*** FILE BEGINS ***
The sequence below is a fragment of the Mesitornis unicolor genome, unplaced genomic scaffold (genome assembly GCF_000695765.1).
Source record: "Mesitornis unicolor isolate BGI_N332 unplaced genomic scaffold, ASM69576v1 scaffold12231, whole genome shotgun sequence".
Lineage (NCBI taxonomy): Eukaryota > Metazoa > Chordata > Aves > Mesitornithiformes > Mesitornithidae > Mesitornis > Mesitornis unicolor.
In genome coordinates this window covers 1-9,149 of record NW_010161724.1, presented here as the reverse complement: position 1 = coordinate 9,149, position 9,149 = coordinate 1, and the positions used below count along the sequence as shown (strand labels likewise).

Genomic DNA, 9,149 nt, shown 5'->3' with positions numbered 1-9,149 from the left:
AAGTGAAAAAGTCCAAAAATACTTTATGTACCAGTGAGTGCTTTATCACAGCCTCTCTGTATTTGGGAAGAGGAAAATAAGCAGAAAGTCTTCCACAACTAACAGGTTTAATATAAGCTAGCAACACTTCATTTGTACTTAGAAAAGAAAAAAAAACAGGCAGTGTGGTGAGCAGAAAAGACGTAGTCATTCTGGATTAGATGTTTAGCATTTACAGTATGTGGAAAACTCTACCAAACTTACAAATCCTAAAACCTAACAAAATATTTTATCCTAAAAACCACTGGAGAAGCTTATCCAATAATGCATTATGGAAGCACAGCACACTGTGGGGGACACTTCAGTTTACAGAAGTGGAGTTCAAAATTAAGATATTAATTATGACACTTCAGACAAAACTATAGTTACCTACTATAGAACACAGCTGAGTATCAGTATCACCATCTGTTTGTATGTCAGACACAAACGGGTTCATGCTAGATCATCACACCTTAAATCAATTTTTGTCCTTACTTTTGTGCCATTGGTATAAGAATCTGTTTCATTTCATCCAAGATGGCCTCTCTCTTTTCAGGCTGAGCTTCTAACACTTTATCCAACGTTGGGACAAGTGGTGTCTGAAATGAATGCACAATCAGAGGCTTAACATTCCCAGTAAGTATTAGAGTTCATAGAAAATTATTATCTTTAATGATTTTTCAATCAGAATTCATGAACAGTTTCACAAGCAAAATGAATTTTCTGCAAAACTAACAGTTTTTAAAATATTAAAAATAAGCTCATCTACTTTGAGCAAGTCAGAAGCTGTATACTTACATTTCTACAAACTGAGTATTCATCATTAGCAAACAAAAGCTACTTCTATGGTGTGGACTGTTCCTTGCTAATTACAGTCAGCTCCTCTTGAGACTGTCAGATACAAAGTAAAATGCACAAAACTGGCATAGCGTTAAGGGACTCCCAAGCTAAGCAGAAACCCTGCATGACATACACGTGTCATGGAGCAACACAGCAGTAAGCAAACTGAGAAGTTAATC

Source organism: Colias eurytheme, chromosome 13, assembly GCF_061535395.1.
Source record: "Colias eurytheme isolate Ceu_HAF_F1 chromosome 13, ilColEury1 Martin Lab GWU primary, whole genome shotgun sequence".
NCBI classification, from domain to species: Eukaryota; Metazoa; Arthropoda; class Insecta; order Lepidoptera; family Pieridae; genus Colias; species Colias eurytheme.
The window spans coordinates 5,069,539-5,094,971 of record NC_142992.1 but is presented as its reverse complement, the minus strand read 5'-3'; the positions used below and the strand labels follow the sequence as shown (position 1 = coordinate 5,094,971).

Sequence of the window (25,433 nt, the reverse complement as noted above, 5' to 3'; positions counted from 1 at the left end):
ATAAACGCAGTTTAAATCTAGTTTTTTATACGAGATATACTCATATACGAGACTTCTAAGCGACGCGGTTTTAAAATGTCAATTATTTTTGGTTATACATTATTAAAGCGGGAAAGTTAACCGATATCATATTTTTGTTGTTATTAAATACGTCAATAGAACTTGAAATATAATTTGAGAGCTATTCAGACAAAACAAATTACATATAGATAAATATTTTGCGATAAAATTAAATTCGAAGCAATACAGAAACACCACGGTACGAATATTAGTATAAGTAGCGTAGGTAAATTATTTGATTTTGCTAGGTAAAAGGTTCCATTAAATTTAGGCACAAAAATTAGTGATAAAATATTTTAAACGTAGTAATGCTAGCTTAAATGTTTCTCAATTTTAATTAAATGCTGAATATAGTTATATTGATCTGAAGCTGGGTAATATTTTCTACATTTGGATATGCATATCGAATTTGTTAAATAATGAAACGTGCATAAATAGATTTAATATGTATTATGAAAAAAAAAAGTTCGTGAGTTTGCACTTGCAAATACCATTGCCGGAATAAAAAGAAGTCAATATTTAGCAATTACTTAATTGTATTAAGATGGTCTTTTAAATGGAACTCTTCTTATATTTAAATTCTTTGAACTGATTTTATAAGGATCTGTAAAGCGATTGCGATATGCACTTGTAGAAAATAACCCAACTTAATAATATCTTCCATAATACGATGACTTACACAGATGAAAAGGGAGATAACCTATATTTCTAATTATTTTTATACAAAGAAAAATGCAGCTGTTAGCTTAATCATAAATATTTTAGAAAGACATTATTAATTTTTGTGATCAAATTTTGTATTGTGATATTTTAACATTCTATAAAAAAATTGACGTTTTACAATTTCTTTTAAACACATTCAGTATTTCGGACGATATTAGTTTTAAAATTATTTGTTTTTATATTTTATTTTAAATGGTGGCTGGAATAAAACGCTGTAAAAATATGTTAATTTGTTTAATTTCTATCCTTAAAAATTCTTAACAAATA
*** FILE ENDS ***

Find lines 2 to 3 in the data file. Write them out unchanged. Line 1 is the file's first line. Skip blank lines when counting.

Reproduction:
Source record: "Mesitornis unicolor isolate BGI_N332 unplaced genomic scaffold, ASM69576v1 scaffold12231, whole genome shotgun sequence".
Lineage (NCBI taxonomy): Eukaryota > Metazoa > Chordata > Aves > Mesitornithiformes > Mesitornithidae > Mesitornis > Mesitornis unicolor.